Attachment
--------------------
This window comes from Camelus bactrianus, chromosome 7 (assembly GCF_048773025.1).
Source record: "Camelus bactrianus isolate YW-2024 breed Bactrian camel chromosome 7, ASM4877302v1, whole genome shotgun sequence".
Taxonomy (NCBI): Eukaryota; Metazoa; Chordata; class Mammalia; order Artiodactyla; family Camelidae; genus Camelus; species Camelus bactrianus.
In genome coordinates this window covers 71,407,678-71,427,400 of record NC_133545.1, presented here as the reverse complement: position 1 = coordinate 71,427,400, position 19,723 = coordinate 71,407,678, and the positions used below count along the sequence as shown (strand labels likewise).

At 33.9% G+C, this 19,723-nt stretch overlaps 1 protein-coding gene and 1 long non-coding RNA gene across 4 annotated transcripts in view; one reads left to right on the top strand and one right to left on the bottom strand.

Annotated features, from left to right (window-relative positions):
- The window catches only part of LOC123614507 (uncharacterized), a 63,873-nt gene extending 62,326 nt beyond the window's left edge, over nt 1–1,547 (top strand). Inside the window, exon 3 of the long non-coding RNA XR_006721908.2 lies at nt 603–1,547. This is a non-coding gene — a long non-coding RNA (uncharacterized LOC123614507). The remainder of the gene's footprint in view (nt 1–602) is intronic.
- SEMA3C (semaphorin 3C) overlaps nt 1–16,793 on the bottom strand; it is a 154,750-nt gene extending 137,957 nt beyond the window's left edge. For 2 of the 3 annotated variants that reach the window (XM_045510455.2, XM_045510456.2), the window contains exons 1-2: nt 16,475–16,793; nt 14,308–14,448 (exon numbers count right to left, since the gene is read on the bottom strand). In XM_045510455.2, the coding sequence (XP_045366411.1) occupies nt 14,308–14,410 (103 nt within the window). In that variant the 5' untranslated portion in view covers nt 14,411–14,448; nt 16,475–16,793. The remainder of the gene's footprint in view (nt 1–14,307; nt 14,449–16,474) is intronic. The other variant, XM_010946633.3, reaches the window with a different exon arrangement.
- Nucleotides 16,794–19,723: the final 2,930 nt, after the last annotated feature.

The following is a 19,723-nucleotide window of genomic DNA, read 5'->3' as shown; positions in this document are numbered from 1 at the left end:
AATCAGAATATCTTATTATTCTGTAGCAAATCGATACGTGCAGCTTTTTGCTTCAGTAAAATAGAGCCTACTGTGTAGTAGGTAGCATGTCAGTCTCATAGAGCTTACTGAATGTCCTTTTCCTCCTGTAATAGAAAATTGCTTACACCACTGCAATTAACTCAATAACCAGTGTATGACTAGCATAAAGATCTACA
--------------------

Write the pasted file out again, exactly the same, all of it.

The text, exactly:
This window comes from Camelus bactrianus, chromosome 7 (assembly GCF_048773025.1).
Source record: "Camelus bactrianus isolate YW-2024 breed Bactrian camel chromosome 7, ASM4877302v1, whole genome shotgun sequence".
Taxonomy (NCBI): Eukaryota; Metazoa; Chordata; class Mammalia; order Artiodactyla; family Camelidae; genus Camelus; species Camelus bactrianus.
In genome coordinates this window covers 71,407,678-71,427,400 of record NC_133545.1, presented here as the reverse complement: position 1 = coordinate 71,427,400, position 19,723 = coordinate 71,407,678, and the positions used below count along the sequence as shown (strand labels likewise).

At 33.9% G+C, this 19,723-nt stretch overlaps 1 protein-coding gene and 1 long non-coding RNA gene across 4 annotated transcripts in view; one reads left to right on the top strand and one right to left on the bottom strand.

Annotated features, from left to right (window-relative positions):
- The window catches only part of LOC123614507 (uncharacterized), a 63,873-nt gene extending 62,326 nt beyond the window's left edge, over nt 1–1,547 (top strand). Inside the window, exon 3 of the long non-coding RNA XR_006721908.2 lies at nt 603–1,547. This is a non-coding gene — a long non-coding RNA (uncharacterized LOC123614507). The remainder of the gene's footprint in view (nt 1–602) is intronic.
- SEMA3C (semaphorin 3C) overlaps nt 1–16,793 on the bottom strand; it is a 154,750-nt gene extending 137,957 nt beyond the window's left edge. For 2 of the 3 annotated variants that reach the window (XM_045510455.2, XM_045510456.2), the window contains exons 1-2: nt 16,475–16,793; nt 14,308–14,448 (exon numbers count right to left, since the gene is read on the bottom strand). In XM_045510455.2, the coding sequence (XP_045366411.1) occupies nt 14,308–14,410 (103 nt within the window). In that variant the 5' untranslated portion in view covers nt 14,411–14,448; nt 16,475–16,793. The remainder of the gene's footprint in view (nt 1–14,307; nt 14,449–16,474) is intronic. The other variant, XM_010946633.3, reaches the window with a different exon arrangement.
- Nucleotides 16,794–19,723: the final 2,930 nt, after the last annotated feature.

The following is a 19,723-nucleotide window of genomic DNA, read 5'->3' as shown; positions in this document are numbered from 1 at the left end:
AATCAGAATATCTTATTATTCTGTAGCAAATCGATACGTGCAGCTTTTTGCTTCAGTAAAATAGAGCCTACTGTGTAGTAGGTAGCATGTCAGTCTCATAGAGCTTACTGAATGTCCTTTTCCTCCTGTAATAGAAAATTGCTTACACCACTGCAATTAACTCAATAACCAGTGTATGACTAGCATAAAGATCTACA